8. Son Tra Mountain Bamboo Forest and Museum in Da Nang (Vietnam)

Vietnam’s largest bamboo museum is the essentially the work of a single monk named Thich The Tuong. He started collecting and planting bamboo in this idyllic corner of the country about 10 years ago as a way to preserve and share this vital symbol of Vietnamese heritage. He claims now to have more than a 100 species of bamboo on his property. You can discover an amazing array of treasures — both natural and manmade — throughout the surrounding forests of the Son Tra peninsula.

9. Carolina Bamboo Gardens (Philippines)

Carolina Gozon Jimenez began this garden in the year 2000 on a 5 hectare (12 acre) plot of land just outside the crowded capital city of Manila. Today the beautifully landscaped acreage features about 45 species of bamboo, both indigenous and exotic. Some very striking bamboo structures also showcase the plant’s impressive potential as a construction material. Most interesting of all may be the Bambusetum, Carolina’s bamboo gene bank, preserving a diversity of bamboo genetics for generations to come. The facility also hosts seminars and events to promote bamboo and environmental stewardship.

SOUTH AMERICA:

10. Serra dos Órgãos National Park near Rio de Janeiro (Brazil)

In any other setting, this bamboo garden would be a highlight in itself, but here in the 40-square-mile national park, the bamboo almost gets lost in the landscape of dramatic rock formations and lush vegetation. A peaceful trail leads through the grove into a place of zen known only to real bamboo aficionados, but that’s only one small facet of this stunning landmark. Come for the bamboo, stay for the spectacular topography!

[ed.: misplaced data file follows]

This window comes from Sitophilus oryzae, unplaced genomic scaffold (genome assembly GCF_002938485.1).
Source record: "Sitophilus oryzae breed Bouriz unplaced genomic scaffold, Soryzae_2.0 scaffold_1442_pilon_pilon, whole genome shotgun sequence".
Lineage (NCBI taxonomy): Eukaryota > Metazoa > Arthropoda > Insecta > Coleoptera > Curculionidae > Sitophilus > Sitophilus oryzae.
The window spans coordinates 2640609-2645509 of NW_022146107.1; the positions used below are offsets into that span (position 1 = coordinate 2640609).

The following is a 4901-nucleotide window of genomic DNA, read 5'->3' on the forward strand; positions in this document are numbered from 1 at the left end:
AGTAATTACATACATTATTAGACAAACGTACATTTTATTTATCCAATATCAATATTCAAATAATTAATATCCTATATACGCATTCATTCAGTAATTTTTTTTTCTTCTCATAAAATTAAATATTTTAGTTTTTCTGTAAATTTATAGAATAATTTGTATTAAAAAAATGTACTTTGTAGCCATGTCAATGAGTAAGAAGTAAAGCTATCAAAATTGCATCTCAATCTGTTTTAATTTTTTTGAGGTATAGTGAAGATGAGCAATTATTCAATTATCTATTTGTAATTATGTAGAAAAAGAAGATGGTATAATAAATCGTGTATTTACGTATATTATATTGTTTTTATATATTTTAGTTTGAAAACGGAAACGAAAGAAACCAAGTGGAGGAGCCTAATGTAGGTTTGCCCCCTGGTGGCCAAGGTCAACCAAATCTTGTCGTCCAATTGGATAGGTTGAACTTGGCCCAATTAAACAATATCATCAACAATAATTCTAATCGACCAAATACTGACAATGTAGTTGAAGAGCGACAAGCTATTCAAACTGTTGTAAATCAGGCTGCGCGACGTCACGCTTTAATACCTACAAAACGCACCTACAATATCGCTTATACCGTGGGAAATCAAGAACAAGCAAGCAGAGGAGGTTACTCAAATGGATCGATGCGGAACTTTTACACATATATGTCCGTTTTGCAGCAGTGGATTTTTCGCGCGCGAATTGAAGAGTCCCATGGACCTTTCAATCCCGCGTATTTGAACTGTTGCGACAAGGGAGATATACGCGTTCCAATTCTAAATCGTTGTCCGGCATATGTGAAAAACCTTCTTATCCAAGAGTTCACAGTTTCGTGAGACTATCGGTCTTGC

Sunrise over Serra dos Órgãos National Park with the iconic “Finger of God”. (Wikipedia) 11. El Paraiso del Bambu y La Guadua (Colombia)

A real Mecca for the most serious bamboo enthusiasts, Colombia’s “Bamboo Paradise” is like a living monument to this astonishing plant. Outside of Asia, Colombians probably make better use of bamboo than any other nationality on earth. An educational facility and agro-tourism destination, the Paradise hosts tours and workshops, and grows some of the most impressive bamboo specimens in the world. Demonstrations provide participants with hands-on experience in planting bamboo and using it for a vast range of purposes, from ecological conservation to construction. Of course, all the buildings on the premises are fashioned from giant timber bamboo.

NORTH AMERICA:

12. Manoa Falls Trail near Honolulu (Hawaii)